June 13, 2021

Swipe: A Visual Review

On the surface Swipe – an animated short film, explores religious intolerance, morality, violence and the motives behind it. It speaks through binaries and brings into view greater conversations around injustice, about who gets to decide who is innocent or guilty, and how power is distributed in our society. Underneath all this, however, it is a film that works towards making possible a way of expression and communication that is based on sincerity and vulnerability. It is a gentle, deeply poignant approach to talking about crucial issues that are otherwise instantly labelled controversial, and speaks to the viewer on a personal, moral and almost existential level.

Left, Right, Good, Bad,
Right, Wrong, Innocent, Guilty

The Story of Swipe unfolds in the space between these binaries
Left, Right, Good, Bad,
Right, Wrong, Innocent, Guilty
The story of Swipe unfolds in the space between these binaries.
The space marked by the confusion and chaos that these seemingly discrete terms engender.
A space marked by the confusion and chaos that these seemingly discrete terms engender.
And the lack of integrity they hold in a justice system that has been erected on dishonesty, erasure and pretense.
And the lack of integrity they hold in a justice system that has been erected on dishonesty, erasure and pretense.
The protagonist oscillates rapidly between these binaries, leaving behind a trail we must follow, a trail descending into the heart of the film to reveal its silent centre...
The protagonist oscillates rapidly between these binaries, leaving behind a trail we must follow, a trail descending into the heart of the film to reveal its silent centre…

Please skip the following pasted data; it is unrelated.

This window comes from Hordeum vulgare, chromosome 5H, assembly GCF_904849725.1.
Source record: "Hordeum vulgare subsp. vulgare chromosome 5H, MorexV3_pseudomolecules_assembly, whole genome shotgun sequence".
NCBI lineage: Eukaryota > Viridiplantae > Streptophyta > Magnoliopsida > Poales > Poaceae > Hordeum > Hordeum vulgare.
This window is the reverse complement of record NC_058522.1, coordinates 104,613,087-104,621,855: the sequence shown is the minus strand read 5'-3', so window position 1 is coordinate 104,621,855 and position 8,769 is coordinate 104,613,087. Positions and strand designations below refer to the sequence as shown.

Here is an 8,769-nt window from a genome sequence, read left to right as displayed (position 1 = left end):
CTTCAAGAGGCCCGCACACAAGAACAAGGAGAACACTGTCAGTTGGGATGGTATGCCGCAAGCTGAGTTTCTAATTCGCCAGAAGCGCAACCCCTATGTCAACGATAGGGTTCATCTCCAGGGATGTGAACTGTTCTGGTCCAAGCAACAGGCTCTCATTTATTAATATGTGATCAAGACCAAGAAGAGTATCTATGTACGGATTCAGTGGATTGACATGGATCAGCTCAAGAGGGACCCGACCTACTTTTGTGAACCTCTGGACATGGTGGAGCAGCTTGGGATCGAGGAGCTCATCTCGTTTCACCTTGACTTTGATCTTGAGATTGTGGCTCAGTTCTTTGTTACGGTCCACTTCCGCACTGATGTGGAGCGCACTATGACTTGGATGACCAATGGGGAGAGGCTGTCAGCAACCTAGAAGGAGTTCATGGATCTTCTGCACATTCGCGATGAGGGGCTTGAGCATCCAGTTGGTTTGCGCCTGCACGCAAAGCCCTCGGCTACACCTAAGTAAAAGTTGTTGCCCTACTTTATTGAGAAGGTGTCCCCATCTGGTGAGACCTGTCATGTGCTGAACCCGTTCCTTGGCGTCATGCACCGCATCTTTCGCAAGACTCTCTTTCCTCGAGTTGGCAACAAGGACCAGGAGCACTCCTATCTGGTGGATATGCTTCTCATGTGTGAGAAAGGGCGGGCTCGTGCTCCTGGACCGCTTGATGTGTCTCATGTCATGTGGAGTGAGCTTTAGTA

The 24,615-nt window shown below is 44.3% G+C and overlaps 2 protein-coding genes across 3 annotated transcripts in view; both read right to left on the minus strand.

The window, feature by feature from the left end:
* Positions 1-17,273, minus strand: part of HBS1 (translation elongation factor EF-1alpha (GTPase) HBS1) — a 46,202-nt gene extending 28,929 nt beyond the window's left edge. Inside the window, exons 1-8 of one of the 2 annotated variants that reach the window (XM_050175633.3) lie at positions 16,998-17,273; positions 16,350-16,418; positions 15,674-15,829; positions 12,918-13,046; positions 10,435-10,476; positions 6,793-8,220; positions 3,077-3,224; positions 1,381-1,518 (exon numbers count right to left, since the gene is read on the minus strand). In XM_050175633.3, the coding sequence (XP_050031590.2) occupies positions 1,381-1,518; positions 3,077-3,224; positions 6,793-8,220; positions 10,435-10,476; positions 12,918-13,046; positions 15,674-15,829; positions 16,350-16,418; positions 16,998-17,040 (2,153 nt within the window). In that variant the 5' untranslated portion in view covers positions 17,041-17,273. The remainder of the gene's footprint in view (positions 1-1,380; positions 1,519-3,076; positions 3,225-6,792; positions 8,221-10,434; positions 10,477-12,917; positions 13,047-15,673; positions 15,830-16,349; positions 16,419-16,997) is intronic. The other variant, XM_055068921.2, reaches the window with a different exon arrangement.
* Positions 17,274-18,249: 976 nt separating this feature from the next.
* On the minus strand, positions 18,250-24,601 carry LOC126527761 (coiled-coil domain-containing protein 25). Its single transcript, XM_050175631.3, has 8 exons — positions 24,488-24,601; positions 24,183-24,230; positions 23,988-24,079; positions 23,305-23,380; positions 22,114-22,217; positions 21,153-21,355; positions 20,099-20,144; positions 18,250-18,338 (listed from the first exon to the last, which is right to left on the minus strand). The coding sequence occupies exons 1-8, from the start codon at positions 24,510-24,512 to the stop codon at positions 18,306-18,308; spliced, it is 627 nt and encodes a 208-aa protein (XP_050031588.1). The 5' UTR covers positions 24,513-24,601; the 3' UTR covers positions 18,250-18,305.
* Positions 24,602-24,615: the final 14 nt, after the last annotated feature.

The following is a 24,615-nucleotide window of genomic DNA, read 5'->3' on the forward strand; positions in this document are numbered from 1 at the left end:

...a solemn request to look around and look within and question oneself.
…a solemn request to look around and look within and question oneself.
We are taken there gradually, carefully with a gentleness and curiosity that forms the basis of honest storytelling.
We are taken there gradually, carefully, with a gentleness and curiosity that forms the basis of honest storytelling.
 And this, we discover, is the real task of the film - to speak with conviction but not without fear...

...to raise one's trembling fist against injustice.
And this, we discover, is the real task of the film – to speak with conviction but not without fear…
…to raise one’s trembling fist against injustice.
Because to be afraid is to be human, and in a society where honesty is difficult, harrowing work, one needs to hold on to one's humanity.
Because to be afraid is to be human, and in a society where honesty is difficult, harrowing work, one needs to hold on to one’s humanity.
Perhaps this is why Wipe is so haunting; it is deeply personal. Our gaze is able to penetrate the screen and see the faces telling the story.

Reflected in them are our own...

...and we leave with a quiet and heavy heart, but a heart that strives to do good.
Perhaps this is why Swipe is so haunting; it is deeply personal. Our gaze is able to penetrate the screen and see the faces telling the story.
Reflected in them are our own…
…and we leave with a quiet and heavy heart, but a heart that strives to do good.

Watch Swipe here:

Written by

Isma Gul Hasan is an illustrator based in Lahore, Pakistan. She received her Bachelor's degree in Visual Communication Design from Beaconhouse National University in 2017, and completed an MA in Illustration from Camberwell College of Arts, University of the Arts London in 2020. Working within the realms of speculative fiction and design for social change, her work explores themes like memory, hope, agency and control in relation to patriarchal oppression and violence. Hasan has worked as an illustrator and animator at Shehri Pakistan, an initiative aiming to provide accessible civic education through audio-visual content, and was the creative director for the first ever dystopian, traditionally animated Pakistani short film Shehr-e-Tabassum, which was screened both locally and internationally, and received critical acclaim.

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